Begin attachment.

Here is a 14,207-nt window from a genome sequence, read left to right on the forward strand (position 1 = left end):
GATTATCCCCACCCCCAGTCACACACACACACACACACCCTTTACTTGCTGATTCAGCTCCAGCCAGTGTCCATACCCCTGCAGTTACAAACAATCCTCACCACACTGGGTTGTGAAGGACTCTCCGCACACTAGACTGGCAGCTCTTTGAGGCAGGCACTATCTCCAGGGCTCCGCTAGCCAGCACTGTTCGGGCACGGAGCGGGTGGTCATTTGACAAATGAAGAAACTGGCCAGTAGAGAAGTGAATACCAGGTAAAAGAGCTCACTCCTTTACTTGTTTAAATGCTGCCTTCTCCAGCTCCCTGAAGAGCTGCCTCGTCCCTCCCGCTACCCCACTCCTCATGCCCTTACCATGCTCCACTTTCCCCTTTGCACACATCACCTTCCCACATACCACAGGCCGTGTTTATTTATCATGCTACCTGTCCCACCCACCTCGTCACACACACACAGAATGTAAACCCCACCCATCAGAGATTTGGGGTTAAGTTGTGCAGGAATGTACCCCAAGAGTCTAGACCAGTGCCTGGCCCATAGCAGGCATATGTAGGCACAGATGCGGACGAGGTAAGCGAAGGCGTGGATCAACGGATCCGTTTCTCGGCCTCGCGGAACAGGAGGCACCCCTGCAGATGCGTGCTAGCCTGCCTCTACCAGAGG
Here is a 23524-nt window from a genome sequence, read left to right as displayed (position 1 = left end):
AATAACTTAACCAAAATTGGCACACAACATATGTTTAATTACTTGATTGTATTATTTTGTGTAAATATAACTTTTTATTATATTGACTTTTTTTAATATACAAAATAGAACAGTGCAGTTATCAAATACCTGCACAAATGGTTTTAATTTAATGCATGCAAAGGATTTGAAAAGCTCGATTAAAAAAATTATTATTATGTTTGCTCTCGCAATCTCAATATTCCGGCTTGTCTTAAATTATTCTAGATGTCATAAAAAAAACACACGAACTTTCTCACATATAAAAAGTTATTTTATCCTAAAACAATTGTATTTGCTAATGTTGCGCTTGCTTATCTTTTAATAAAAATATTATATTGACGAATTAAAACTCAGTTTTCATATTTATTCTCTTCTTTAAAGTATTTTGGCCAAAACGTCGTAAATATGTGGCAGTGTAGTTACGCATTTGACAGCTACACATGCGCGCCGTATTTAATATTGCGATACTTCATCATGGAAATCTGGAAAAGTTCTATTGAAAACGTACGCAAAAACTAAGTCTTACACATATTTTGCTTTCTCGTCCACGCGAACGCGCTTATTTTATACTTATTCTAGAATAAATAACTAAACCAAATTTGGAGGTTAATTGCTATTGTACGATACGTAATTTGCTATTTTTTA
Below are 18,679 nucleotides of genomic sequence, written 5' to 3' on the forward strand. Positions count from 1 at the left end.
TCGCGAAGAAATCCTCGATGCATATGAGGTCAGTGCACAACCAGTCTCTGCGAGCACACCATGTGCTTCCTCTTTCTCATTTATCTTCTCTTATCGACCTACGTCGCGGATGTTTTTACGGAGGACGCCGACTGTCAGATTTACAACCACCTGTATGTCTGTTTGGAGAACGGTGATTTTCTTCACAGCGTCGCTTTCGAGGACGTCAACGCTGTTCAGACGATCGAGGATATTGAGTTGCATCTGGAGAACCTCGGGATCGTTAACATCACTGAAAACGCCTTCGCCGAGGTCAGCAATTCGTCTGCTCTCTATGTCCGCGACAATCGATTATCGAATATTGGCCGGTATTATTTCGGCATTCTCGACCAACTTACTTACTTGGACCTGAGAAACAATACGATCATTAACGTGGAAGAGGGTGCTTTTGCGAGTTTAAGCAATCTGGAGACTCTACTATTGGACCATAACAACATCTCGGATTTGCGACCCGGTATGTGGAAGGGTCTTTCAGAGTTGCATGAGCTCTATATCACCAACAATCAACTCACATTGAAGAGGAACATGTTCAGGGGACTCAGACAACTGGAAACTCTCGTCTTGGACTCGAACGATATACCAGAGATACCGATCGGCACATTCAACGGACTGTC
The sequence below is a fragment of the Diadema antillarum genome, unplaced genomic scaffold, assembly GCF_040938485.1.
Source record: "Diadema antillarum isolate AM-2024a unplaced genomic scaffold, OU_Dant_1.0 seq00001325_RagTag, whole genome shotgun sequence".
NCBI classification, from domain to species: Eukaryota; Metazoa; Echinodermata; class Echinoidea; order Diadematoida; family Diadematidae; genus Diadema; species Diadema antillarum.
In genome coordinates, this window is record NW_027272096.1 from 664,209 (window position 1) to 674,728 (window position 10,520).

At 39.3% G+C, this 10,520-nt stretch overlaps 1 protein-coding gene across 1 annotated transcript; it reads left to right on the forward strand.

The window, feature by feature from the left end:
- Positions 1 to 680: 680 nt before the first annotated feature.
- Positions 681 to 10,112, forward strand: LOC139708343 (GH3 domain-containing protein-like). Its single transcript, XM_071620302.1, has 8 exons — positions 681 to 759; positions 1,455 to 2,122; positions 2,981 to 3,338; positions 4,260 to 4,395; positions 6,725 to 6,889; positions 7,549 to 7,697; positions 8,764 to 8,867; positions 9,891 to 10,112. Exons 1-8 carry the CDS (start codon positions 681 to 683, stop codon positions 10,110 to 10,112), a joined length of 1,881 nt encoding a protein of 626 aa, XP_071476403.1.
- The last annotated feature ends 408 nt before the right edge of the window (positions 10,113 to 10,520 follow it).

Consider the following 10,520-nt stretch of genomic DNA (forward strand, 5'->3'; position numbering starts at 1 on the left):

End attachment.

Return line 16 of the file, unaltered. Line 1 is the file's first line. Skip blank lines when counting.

Consider the following 10,520-nt stretch of genomic DNA (forward strand, 5'->3'; position numbering starts at 1 on the left):